Voguepedia is not one of the most recent ideas, but it has been founded when there was no GeekGoesChic blog. So, I thought it is a must-write for me.
The notion of a participatory culture (Jenkins’s one of the most favorite issues) refers to producing contemporary culture by people who use new media and advanced technology to create . Nowaday we are producers/prosumers of our reality. Back in the day, we were just consumers. Now, we all want to participate. That’s why the Internet is such a great tool.
Actually, not only Jenkins sees a change. Today, I started to read a new book (one of books which I bought in NY) written by Robert W. McChesney and John Nichols “The death and Life of American Journalism”. Authors claim that the media revolution begins the world again – if I find a book interesting, I will write a review.
But to the point. We’re the Internet generation, so everything has to change to adapt to this situation. In my opinion Wikipedia was one of the most important inventions of recent (maybe 15) years. Why? Because people started to participate in news creation process. And now they (we) do it massively. Democratization of knowledge has begun. It was also a great background for Social Media.
No wonder that Conde Nast is following the trends.
Teen Vogue is the best reflection of how Vogue magazine will look like in two years. Teen Vogue readers will grow up and they will start to read Vogue – so the magazine has to be ‘up to date’. As a matter of fact, technology is an indussoluble part of (post)modern society.
Vogue must meet today’s Teen Vogue readers’ requirements.
So in the end of spring, Vogue lounched Vogueopedia. A great source of knowledge for fashion lovers. I thought that it will also be a place where these people can create fashion history. Act like they were history of fashion experts. And -often- they are. I really miss this kind of feature.
Nevertheless, we can find there information straight from Vogue’s archives. It’s an amazing source of couriocities and it is the proven knowledge base about: designers, brands, models, personalities and beauty.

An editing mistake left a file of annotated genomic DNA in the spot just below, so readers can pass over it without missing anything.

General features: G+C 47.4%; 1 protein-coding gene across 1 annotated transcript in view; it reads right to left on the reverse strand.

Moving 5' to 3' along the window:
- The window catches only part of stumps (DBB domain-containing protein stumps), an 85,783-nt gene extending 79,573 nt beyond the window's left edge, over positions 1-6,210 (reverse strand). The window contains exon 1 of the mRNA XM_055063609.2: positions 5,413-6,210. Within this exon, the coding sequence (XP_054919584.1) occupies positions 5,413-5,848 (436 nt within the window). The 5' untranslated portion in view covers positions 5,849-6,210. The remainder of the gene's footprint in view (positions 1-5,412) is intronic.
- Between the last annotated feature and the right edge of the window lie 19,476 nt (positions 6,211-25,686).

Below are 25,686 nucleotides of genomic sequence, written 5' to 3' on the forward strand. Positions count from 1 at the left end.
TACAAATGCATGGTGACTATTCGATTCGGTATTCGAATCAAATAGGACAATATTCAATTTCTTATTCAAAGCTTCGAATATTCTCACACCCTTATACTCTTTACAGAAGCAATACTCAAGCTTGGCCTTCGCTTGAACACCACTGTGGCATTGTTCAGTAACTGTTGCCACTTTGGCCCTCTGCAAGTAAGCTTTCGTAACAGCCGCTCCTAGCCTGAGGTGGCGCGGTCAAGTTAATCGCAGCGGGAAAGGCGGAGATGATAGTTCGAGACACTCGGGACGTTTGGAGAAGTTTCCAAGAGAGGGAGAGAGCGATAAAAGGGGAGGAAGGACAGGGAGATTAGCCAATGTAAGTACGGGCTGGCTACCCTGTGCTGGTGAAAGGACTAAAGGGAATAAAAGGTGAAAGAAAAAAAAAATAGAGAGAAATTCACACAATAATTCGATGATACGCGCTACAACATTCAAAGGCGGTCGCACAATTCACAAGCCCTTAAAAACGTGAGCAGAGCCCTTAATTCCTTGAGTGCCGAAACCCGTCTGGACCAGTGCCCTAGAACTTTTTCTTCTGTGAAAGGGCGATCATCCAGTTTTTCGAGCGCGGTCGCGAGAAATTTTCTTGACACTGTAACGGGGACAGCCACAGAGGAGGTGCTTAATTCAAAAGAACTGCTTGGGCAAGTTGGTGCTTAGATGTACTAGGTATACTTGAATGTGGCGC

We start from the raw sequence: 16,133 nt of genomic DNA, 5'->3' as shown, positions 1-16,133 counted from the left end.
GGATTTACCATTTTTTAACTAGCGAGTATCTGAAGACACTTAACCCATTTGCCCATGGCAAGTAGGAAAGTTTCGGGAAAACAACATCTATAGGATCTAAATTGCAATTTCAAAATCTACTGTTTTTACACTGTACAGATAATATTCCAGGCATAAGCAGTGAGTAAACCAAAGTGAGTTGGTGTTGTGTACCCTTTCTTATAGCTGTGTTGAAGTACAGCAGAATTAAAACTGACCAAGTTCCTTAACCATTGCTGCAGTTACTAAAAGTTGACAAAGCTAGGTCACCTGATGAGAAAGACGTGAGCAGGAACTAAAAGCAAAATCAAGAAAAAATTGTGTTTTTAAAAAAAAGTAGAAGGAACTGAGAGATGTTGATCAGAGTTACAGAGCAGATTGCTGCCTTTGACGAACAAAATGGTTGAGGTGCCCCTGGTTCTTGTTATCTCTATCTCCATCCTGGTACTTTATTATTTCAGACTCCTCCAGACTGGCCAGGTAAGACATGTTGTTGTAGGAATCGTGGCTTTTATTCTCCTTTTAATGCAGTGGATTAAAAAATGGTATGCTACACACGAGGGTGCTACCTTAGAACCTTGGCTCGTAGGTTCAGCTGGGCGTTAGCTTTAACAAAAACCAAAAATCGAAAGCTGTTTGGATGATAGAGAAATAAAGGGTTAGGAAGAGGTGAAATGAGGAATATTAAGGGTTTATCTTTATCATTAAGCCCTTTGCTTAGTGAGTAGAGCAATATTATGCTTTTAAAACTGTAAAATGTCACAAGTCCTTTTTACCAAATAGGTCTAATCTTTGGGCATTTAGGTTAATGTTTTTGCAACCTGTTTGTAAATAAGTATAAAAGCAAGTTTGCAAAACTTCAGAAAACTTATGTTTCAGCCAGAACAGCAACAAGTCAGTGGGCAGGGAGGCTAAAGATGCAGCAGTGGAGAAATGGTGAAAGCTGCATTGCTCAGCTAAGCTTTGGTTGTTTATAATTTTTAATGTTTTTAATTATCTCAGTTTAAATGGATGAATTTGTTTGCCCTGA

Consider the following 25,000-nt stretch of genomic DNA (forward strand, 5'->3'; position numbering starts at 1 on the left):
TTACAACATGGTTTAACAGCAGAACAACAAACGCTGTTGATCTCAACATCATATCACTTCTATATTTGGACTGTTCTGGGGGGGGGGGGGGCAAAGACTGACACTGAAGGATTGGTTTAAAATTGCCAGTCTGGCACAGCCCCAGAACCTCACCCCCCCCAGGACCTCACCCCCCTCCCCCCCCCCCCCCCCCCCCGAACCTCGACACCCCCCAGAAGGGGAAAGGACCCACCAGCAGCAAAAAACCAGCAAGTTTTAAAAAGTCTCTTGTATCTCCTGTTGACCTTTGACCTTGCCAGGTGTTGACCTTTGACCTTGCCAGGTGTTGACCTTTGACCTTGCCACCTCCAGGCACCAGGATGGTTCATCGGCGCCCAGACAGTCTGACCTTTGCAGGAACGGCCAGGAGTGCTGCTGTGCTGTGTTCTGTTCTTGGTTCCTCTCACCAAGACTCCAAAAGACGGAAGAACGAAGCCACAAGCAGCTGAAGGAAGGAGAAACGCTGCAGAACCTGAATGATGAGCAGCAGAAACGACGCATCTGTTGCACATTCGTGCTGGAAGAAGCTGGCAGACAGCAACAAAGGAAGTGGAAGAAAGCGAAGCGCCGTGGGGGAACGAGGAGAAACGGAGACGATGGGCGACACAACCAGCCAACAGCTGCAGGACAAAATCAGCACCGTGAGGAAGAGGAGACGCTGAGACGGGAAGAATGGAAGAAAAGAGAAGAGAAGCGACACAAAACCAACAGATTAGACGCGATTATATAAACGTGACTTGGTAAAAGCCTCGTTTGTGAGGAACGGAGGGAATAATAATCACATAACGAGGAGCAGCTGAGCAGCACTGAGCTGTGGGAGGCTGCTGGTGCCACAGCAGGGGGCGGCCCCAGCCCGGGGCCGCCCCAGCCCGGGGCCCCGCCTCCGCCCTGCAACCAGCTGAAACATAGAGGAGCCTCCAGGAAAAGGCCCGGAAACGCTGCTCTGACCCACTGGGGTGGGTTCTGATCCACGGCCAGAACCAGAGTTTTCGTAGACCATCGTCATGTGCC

And it’s a source of bibliography.
I hope that it will grow and Conde Nast will open Voguepedia for users. It should invite fashionistas to use voguepedia and vogue.com. After all, Vogue has to come up with ideas how to stay popular and keep this legendary brand alive. It has to be more social and absorbing. And, at the same time, I hope it will help people to participate in culture’s creation. As I mentioned in my post about Teen Vogue Fashion University – there are plans to start an iPad version. But I feel like it is not enough.
I forgot my Vogue’s password, so I requested for resetting. They’ve send me the link but this part of app didn’t work. I couldn’t change my password, because ‘404’ page displayed. What is more, I wanted to create a new account – but I didn’t get my registration mail (yes, I’ve already checked spam). I think they might concider refining this app at that point.
Anyways, Voguepedia is a super-awesome idea. I can’t wait to see what happens next, because we can be sure that Vogue.com will be developed.
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Get your favorite magazine on your iPad… but wait – there’s no Vogue!
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